They wouldn’t even go talk to the bar that it happened outside of… the same bar I yelled in to ask for help… the same bar that did nothing… the same bar that the three guys came out of. It came down to them saying they didn’t have the capacity to deal with it. They said the chances of them solving it were so remote that it really wasn’t worth investigating. I was already over it and just let it pass.
    –end context–

    Anyway, I’m not sure many of these cases could be solved given any amount of resources. Many are random petty incidents, and witnesses or evidence are probably scarce, if there even are any. So much of this petty crime goes unsolved because there isn’t a way to get to the bottom of it. From what I understand, my incident had more than most to go on, and the police department seemed like it was just not solvable given their resources. I can imagine a lot of these blotter incidents have even less to go on.

    The real problem is that these things happen at all. Meeting in the middle between prevention and resolution seems like a reasonable strategy, though I’m not sure what practical prevention strategies can be implemented in these petty incidents. Street lights? Foot patrols? Video cameras never seem to be received very well. For gun-related crime, those shot-spotters seem to have been somewhat useful in certain areas.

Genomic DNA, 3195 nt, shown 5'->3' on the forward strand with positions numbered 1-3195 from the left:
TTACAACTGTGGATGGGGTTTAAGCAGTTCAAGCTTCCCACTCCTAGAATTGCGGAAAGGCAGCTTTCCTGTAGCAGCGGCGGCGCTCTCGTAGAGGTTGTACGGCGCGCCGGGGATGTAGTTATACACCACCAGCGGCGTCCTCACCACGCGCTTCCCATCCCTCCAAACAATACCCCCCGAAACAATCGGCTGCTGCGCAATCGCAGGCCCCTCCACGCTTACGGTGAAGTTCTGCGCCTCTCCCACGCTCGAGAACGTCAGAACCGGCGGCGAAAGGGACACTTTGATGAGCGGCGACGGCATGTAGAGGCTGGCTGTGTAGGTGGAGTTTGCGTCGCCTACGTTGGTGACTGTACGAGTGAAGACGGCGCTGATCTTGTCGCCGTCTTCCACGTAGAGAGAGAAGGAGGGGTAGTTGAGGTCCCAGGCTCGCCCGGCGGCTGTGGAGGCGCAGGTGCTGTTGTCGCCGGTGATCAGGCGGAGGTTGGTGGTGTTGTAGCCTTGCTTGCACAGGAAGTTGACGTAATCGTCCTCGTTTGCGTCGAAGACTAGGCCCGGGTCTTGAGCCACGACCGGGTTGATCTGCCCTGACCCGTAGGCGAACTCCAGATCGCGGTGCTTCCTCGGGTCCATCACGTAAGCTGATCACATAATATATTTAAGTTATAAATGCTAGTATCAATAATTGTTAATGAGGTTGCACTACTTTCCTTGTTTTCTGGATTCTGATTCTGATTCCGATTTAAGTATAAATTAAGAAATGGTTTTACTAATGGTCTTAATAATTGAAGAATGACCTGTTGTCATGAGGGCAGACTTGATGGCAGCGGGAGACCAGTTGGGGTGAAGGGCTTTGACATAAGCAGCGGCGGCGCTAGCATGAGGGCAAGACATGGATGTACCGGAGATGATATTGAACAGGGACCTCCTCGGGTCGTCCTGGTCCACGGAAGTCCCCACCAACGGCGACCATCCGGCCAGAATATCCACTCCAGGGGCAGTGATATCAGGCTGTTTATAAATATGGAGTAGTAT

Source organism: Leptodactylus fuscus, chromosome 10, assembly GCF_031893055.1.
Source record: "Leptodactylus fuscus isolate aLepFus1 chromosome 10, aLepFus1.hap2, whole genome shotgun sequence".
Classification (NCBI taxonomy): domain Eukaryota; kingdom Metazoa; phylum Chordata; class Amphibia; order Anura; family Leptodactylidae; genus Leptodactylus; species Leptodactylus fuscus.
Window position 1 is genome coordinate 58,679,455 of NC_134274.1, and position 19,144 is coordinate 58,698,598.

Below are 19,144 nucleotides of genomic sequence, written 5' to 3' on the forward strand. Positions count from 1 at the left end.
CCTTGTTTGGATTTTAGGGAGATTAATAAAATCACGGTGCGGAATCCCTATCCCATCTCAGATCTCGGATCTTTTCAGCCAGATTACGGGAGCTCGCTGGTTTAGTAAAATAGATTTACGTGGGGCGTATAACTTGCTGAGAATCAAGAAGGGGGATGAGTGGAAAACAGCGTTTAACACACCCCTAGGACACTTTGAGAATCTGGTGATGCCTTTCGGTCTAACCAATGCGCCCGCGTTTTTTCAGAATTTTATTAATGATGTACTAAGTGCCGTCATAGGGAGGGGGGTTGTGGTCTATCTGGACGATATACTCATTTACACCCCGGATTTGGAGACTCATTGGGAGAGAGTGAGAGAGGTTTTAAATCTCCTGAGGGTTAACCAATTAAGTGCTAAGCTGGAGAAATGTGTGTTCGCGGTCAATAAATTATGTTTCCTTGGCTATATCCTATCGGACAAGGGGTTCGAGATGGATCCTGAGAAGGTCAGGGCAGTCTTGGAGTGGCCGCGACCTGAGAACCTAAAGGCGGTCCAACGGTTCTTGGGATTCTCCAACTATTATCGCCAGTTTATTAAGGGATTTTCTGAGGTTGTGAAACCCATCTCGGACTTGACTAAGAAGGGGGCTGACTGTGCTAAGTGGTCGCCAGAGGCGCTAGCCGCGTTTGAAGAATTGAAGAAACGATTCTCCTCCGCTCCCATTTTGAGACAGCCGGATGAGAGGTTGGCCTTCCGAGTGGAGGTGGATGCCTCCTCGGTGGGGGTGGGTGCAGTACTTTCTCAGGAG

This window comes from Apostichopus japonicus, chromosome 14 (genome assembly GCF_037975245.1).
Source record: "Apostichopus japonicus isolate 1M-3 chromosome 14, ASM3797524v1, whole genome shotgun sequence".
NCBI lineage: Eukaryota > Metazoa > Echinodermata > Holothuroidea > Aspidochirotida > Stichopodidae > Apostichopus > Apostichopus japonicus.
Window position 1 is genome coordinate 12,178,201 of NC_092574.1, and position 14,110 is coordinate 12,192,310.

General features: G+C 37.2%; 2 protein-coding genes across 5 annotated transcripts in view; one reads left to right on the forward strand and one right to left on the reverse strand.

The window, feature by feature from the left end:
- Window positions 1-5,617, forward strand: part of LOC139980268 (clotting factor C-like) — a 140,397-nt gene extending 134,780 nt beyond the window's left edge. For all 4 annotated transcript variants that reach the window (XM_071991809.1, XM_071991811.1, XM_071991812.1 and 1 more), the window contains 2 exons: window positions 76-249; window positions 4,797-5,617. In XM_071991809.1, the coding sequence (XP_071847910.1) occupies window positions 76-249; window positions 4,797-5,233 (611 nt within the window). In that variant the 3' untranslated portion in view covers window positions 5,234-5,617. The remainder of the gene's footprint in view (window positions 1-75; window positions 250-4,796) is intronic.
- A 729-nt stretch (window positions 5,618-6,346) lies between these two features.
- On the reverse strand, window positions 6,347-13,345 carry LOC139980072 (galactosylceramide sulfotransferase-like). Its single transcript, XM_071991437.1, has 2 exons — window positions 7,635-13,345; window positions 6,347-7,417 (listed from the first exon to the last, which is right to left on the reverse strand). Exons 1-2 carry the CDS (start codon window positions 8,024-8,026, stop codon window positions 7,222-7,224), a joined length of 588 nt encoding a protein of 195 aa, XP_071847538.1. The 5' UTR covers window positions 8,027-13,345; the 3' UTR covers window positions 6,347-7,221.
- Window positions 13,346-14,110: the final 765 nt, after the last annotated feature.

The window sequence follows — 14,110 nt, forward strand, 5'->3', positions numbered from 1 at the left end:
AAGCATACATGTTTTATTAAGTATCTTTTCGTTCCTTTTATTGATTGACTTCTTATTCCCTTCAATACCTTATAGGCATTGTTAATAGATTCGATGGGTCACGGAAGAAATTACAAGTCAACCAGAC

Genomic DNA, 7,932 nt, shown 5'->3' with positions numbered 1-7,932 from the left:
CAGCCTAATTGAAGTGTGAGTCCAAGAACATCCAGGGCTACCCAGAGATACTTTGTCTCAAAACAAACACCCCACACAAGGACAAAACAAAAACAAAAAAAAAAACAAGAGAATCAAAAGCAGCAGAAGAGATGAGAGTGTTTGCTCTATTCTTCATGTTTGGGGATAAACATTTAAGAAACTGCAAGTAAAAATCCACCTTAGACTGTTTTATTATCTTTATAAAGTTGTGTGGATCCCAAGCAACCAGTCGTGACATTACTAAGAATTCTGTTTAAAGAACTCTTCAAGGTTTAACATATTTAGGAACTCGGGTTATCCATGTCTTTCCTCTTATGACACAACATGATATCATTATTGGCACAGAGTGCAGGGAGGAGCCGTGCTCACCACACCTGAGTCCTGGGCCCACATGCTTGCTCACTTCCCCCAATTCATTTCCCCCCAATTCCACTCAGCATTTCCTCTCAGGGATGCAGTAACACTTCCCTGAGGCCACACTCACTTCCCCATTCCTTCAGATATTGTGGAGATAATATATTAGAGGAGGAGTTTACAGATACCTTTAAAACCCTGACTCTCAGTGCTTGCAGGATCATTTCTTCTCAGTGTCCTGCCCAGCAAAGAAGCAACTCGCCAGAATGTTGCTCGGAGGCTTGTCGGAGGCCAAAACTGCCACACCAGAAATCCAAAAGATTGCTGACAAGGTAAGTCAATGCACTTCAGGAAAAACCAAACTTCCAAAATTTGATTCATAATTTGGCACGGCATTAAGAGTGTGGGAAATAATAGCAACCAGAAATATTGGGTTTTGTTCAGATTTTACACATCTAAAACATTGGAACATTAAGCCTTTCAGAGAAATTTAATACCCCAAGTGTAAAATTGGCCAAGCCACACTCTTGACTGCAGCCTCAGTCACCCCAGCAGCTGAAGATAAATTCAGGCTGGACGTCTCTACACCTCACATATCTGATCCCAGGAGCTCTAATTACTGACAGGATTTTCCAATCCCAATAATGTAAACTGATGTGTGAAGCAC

What are your thoughts or suggestions?

    One bright spot in the incident was the CA Victim Compensation program, which helped me pay the bills that my insurance did not cover. It’s a great program that I did not know existed before the incident. I’m grateful for the service they provided. Also, nothing against the police officers that I dealt with, they were respectful and sympathetic. I understand there’s not much else they could have done personally, it’s an organizational issue. It felt like a failure much higher up the chain.

  • cedichou

    I’ve already commented on the policy, but thanks for making a sample for indeed confirming that I like it better this way.

  • cedichou

    I’ve already commented on the policy, but thanks for making a sample for indeed confirming that I like it better this way.

  • Blaze King

    Please include ALL info. The more info the better. Race is not irrelevant. Any description of the perpetrator is helpful. In the case of the victim, less so. Although it may be helpful to someone who may have witnessed the people before during or after the incident.

  • Blaze King

    Please include ALL info. The more info the better. Race is not irrelevant. Any description of the perpetrator is helpful. In the case of the victim, less so. Although it may be helpful to someone who may have witnessed the people before during or after the incident.